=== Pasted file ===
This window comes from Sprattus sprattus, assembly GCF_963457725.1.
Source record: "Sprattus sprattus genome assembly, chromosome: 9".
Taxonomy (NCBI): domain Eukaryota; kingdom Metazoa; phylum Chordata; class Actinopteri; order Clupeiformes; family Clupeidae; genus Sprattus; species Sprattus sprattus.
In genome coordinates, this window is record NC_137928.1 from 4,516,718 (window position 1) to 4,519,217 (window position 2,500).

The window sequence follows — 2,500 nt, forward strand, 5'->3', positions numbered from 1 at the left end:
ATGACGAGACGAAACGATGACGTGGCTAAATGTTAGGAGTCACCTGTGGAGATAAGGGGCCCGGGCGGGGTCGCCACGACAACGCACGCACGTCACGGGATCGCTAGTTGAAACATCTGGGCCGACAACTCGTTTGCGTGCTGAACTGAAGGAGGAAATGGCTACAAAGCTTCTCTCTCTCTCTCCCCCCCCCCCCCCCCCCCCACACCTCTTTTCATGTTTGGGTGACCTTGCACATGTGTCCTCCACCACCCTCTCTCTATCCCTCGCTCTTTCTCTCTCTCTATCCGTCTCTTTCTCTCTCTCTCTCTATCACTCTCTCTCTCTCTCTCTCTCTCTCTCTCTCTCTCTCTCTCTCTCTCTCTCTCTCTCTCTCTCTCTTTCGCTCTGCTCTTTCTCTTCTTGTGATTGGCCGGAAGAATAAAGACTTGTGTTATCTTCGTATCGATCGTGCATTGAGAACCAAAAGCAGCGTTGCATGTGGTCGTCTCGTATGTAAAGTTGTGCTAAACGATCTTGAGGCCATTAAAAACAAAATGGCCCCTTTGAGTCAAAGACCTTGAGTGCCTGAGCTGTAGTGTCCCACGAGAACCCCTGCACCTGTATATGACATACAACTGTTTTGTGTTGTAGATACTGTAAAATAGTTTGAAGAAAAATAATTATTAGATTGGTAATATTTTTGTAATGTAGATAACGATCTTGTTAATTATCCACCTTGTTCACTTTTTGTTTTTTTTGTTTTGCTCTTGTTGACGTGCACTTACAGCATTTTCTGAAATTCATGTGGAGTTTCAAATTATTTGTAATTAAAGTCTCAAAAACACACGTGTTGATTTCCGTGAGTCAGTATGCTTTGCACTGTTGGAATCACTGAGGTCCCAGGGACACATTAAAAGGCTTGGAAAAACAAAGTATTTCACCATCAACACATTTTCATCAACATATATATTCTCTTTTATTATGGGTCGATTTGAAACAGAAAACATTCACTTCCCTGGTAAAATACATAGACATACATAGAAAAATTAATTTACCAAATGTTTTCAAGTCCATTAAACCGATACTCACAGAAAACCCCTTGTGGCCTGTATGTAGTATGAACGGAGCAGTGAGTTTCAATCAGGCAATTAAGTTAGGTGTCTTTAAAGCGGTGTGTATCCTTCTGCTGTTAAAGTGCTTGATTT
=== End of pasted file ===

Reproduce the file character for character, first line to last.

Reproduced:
This window comes from Sprattus sprattus, assembly GCF_963457725.1.
Source record: "Sprattus sprattus genome assembly, chromosome: 9".
Taxonomy (NCBI): domain Eukaryota; kingdom Metazoa; phylum Chordata; class Actinopteri; order Clupeiformes; family Clupeidae; genus Sprattus; species Sprattus sprattus.
In genome coordinates, this window is record NC_137928.1 from 4,516,718 (window position 1) to 4,519,217 (window position 2,500).

The window sequence follows — 2,500 nt, forward strand, 5'->3', positions numbered from 1 at the left end:
ATGACGAGACGAAACGATGACGTGGCTAAATGTTAGGAGTCACCTGTGGAGATAAGGGGCCCGGGCGGGGTCGCCACGACAACGCACGCACGTCACGGGATCGCTAGTTGAAACATCTGGGCCGACAACTCGTTTGCGTGCTGAACTGAAGGAGGAAATGGCTACAAAGCTTCTCTCTCTCTCTCCCCCCCCCCCCCCCCCCCCACACCTCTTTTCATGTTTGGGTGACCTTGCACATGTGTCCTCCACCACCCTCTCTCTATCCCTCGCTCTTTCTCTCTCTCTATCCGTCTCTTTCTCTCTCTCTCTCTATCACTCTCTCTCTCTCTCTCTCTCTCTCTCTCTCTCTCTCTCTCTCTCTCTCTCTCTCTCTCTCTCTCTTTCGCTCTGCTCTTTCTCTTCTTGTGATTGGCCGGAAGAATAAAGACTTGTGTTATCTTCGTATCGATCGTGCATTGAGAACCAAAAGCAGCGTTGCATGTGGTCGTCTCGTATGTAAAGTTGTGCTAAACGATCTTGAGGCCATTAAAAACAAAATGGCCCCTTTGAGTCAAAGACCTTGAGTGCCTGAGCTGTAGTGTCCCACGAGAACCCCTGCACCTGTATATGACATACAACTGTTTTGTGTTGTAGATACTGTAAAATAGTTTGAAGAAAAATAATTATTAGATTGGTAATATTTTTGTAATGTAGATAACGATCTTGTTAATTATCCACCTTGTTCACTTTTTGTTTTTTTTGTTTTGCTCTTGTTGACGTGCACTTACAGCATTTTCTGAAATTCATGTGGAGTTTCAAATTATTTGTAATTAAAGTCTCAAAAACACACGTGTTGATTTCCGTGAGTCAGTATGCTTTGCACTGTTGGAATCACTGAGGTCCCAGGGACACATTAAAAGGCTTGGAAAAACAAAGTATTTCACCATCAACACATTTTCATCAACATATATATTCTCTTTTATTATGGGTCGATTTGAAACAGAAAACATTCACTTCCCTGGTAAAATACATAGACATACATAGAAAAATTAATTTACCAAATGTTTTCAAGTCCATTAAACCGATACTCACAGAAAACCCCTTGTGGCCTGTATGTAGTATGAACGGAGCAGTGAGTTTCAATCAGGCAATTAAGTTAGGTGTCTTTAAAGCGGTGTGTATCCTTCTGCTGTTAAAGTGCTTGATTT